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network connection frustration

Posted on 2014-02-25
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Last Modified: 2014-02-25
everyday I find myself having to reboot the router to regain internet access.  my pc is running windows 8.1 with avast antivirus and an Ethernet connection.

I hit diagnose issue and it says dns server not responding.  Verizon keeps trying to troubleshoot the modem/router netgear dsl2750b (all in one)with various results that don't work :-(.  one said that maybe the internet connection is trying to connect at too high a speed and the router times out.  huh?

one strange thing is that my outlook mail continues to send emails successfully even when the browsers are not working.  I tested it by using mobile phone to get mail and the mail from outlook arrives promptly.  I try different browsers and all are offline and cant connect to internet.  a reboot of router corrects it.

is this a router issue?

thank you
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Question by:StewartGilligan
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Frosty555 earned 2000 total points
ID: 39886876
From the sounds of it, the simplest solution is to convince Verizon to swap your router as your first diagnostic step. It's killing a fly with a sledgehammer but it is an easy first step and a failing router is often the problem. Verizon will likely want to walk you through a bunch of boring diagnostic steps before they authorize the replacement, that you have to follow along with. They'll be something similar to below.


The problem is one of three, in this order:

- Local network connectivity between your computer and the router
- DNS resolution
- Internet connectivity between your router and Verizon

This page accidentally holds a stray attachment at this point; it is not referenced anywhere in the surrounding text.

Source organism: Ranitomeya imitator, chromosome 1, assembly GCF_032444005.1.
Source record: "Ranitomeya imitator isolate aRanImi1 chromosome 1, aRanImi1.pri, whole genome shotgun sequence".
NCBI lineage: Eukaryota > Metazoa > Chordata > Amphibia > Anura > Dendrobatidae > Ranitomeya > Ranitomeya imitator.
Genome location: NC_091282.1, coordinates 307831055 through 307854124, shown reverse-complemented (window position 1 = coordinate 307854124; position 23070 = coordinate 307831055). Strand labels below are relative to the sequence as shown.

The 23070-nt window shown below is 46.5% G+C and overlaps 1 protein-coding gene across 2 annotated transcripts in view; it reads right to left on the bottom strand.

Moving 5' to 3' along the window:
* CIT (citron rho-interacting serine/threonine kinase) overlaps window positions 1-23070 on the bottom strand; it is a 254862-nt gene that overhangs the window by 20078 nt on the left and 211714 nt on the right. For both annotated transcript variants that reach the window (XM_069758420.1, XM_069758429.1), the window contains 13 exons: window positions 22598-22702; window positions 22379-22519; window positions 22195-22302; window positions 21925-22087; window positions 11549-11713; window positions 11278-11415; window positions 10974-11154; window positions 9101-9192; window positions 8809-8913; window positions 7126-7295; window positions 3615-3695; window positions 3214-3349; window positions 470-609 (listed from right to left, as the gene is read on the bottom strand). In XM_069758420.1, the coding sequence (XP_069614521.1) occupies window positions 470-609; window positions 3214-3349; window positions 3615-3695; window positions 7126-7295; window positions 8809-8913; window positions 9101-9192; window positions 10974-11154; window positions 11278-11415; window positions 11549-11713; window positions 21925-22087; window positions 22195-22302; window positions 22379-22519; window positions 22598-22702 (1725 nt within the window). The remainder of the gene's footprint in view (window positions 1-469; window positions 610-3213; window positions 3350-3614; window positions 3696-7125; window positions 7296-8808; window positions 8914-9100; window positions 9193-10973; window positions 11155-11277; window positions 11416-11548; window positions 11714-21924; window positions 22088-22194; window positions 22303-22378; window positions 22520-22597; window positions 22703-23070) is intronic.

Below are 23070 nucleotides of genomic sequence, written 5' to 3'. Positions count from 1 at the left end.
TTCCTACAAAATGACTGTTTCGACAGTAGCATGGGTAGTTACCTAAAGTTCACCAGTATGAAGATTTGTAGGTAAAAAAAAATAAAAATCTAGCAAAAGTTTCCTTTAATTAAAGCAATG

You can test which one of the three is causing the issue by following some steps the next time it goes down:

To test for local connectivity between your computer and the router:

- Open a command prompt window
- Type "PING 192.168.1.1"    (assuming 192.168.1.1 is the ip address of your router)

If you get ping results with low, consistent latency (<15ms), your local network is fine. If it times out or if the pingtimes vary wildly into the hundreds or thousands of milliseconds, you have a problem.

Make sure you test while connected with a cable directly into the router. This is the most reliable form of connection and is better than wireless. If it works fine on wired and doesn't work on wireless, then you have a wireless issue.


To test DNS resolution

- Open a command prompt window
- Type "ipconfig /flushdns" to flush the DNS cache
- Type "nslookup google.com"
- Type "nslookup experts-exchange.com"
- Type "nslookup yahoo.com"

If you get responses back listing a bunch of IP addresses, DNS resolution is fine.


To test for internet connectivity:

- Open a command prompt window
- Type "ping 8.8.8.8" to ping Google's servers directly by IP

If you get ping results with low, consistent latency (<150ms), your local network is fine. If it times out or if the pingtimes vary wildly into the hundreds or thousands of milliseconds, you have a problem with internet connectivity.
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Author Closing Comment

by:StewartGilligan
ID: 39886896
thank you :-)
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by:amclaughlin01
ID: 39886921
I had similar issues with Comcast.  They ended up replacing both the cable modem and ran a new cable to the house.  I fought with them for 3 months to get them to fix the issue.... I don't see anything on my end, must be on your network standard response from them...

To their surprise, after replacing those two resolved all issues.

My point is don't bang your head against the wall too much, as it is most likely their equipment.
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